October 4th, 2012
BRANDON — It was one of cinema’s first real shockers — a movie so frightening that its original audiences would shriek in terror and even faint. It was “The Phantom of the Opera” (1925), the silent horror film starring legendary actor Lon Chaney, and it will be revived with live music on Saturday, Oct. 13, at 7 p.m. at Brandon Town Hall and Community Center.
VERGENNES — Bixby Memorial Library in Vergennes will hold a silent auction of framed prints and watercolors by Addison artist Tom Johnson starting Oct. 6 and running through Oct. 20.
Born Feb. 22, 1922, in Camden, N.Y., Johnson graduated from Middlebury College in 1948. He studied watercolor painting there with Arthur K.D. Healy. He later studied with Xavier Gonzalez on Cape Cod and Dong Kingman at Columbia University and apprenticed in silkscreen printing to Arthur Young at Columbia.
MONKTON — Vermont State Police are investigating a burglary that occurred Monday between 8:25 a.m. and 4:40 p.m., when someone had kicked open the north door of a Pond Road home in Monkton.
Among the many items stolen was a pewter urn approximately 2.5 inches high in the shape of an upside down tear drop. The urn has black stripes and contains the ashes of the victim’s deceased infant child.
Outtake from last year's Christmas card photo: Would you let us be YOUR neighbors?
My last name is Gong, but I’m not Asian.
LINCOLN — Rep. Mike Fisher, a Lincoln Democrat, this Wednesday will lead a community discussion on current and national efforts on Health Care Reform and the next steps.
The discussion will take place on Oct. 3 beginning at 7 p.m. at the Lincoln Library.
Fisher is chairman of the House Health Care Committee and had a hand in crafting heath care reform legislation in Vermont.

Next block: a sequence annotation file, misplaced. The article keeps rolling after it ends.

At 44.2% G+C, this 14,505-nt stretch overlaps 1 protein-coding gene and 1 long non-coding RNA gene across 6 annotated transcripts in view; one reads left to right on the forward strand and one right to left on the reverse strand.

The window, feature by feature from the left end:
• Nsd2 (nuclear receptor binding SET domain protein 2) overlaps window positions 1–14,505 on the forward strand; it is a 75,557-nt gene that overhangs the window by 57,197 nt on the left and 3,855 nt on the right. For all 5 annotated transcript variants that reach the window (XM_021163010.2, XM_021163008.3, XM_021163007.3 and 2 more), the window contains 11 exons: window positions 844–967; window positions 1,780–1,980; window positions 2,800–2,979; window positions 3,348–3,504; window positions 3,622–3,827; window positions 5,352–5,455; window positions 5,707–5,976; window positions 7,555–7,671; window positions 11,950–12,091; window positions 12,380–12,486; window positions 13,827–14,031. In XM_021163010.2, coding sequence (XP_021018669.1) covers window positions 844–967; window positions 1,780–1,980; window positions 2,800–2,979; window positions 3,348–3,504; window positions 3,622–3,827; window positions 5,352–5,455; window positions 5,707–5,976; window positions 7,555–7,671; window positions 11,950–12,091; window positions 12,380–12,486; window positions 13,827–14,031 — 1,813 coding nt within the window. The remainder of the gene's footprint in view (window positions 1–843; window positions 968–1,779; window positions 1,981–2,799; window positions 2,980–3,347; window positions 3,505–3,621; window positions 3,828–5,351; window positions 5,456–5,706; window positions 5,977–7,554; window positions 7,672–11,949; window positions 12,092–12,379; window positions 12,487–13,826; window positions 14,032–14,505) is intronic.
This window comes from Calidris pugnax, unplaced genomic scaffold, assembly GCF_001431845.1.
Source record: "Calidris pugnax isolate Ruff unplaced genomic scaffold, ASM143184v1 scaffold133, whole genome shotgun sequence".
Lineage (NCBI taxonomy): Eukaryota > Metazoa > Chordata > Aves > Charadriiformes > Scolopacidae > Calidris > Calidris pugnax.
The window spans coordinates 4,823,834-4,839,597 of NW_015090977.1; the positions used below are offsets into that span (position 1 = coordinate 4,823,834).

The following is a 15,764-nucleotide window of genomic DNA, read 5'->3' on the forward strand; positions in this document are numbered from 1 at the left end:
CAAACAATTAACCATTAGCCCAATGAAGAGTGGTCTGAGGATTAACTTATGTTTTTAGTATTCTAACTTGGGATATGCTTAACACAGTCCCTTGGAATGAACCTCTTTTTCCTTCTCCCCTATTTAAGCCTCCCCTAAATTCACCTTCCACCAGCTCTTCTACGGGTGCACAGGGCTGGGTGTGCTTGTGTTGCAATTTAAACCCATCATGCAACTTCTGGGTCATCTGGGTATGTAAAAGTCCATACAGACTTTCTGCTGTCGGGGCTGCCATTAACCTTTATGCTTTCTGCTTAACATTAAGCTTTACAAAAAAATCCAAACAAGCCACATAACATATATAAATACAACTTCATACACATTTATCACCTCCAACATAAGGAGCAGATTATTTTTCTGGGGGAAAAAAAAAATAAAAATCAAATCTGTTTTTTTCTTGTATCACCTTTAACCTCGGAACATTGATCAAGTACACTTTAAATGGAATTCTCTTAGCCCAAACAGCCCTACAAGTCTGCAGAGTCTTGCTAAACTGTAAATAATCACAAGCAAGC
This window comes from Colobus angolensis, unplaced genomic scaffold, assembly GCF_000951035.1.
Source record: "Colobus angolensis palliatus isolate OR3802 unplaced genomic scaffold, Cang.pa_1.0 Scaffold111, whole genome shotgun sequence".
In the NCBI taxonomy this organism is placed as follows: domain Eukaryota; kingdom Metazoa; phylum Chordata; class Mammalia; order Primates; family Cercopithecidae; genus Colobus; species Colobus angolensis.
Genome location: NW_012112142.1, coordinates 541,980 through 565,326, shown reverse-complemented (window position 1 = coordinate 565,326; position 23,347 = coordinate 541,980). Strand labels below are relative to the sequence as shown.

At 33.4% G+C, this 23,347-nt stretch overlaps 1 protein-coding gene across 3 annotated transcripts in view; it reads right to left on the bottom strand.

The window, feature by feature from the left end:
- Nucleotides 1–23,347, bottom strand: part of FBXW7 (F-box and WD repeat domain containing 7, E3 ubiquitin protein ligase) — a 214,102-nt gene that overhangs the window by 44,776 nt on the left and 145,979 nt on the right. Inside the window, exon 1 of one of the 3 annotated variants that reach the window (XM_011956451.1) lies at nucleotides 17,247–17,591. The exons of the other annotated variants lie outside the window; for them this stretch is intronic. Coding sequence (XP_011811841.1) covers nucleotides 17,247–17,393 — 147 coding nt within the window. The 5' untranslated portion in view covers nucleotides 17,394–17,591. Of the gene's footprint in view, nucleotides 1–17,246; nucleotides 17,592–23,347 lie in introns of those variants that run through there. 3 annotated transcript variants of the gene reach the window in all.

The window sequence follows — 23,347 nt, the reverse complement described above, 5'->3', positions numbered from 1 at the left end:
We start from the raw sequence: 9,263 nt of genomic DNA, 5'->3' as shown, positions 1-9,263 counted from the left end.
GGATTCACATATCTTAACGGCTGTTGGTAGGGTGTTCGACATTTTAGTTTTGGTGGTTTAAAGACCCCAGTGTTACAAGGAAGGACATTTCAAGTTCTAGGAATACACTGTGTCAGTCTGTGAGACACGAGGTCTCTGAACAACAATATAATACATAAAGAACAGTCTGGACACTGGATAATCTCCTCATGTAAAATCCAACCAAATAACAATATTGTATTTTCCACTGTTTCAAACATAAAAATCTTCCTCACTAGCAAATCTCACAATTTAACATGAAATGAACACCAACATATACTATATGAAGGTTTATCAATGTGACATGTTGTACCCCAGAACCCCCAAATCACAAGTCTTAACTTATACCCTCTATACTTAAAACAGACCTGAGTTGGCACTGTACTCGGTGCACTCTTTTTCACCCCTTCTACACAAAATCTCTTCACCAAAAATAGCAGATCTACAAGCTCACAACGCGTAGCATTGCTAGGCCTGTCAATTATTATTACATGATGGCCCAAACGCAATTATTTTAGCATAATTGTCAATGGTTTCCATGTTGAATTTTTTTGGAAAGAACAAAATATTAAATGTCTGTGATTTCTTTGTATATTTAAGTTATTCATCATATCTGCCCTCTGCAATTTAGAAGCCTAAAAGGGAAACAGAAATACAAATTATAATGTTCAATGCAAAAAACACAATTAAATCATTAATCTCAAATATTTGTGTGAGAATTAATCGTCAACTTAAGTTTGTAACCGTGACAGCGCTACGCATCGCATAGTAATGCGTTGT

The public is invited.
ADDISON COUNTY — With grain prices sky-high and milk prices dropping, a few family-owned Addison County dairy farms are closing their doors this fall.
Paul Audy of New Haven and John Roberts of Cornwall, both in their early sixties, cited a confluence of forces that prompted each of them to get out of the business they had been in for decades: the increasing financial challenges of running a medium-sized herd, the tumultuous market exacerbated by the dairy pricing regulations and the toll of working long hours for years on end.
MIDDLEBURY — Hospice Volunteer Services (HVS) has appointed a new leader and another key new staff member.
Meredith Stanley is the Middlebury organization’s new executive director. She brings more than 25 years of nonprofit management and fundraising experience to HVS.
MIDDLEBURY — Tragically, Elise Braun spent a lot of time in hospitals during the years leading up to the April 2009 death of her daughter, Susan Sebastian, following a lengthy illness. It was an experience rendered gloomier by the bare hospital walls that surrounded the two Vermonters during the months leading up to Sebastian’s death.
“Susan said to her mother, ‘There are pictures in the hospitals, but none in the patients’ rooms,’” said Gil Myers, a retired attorney and friend of Braun.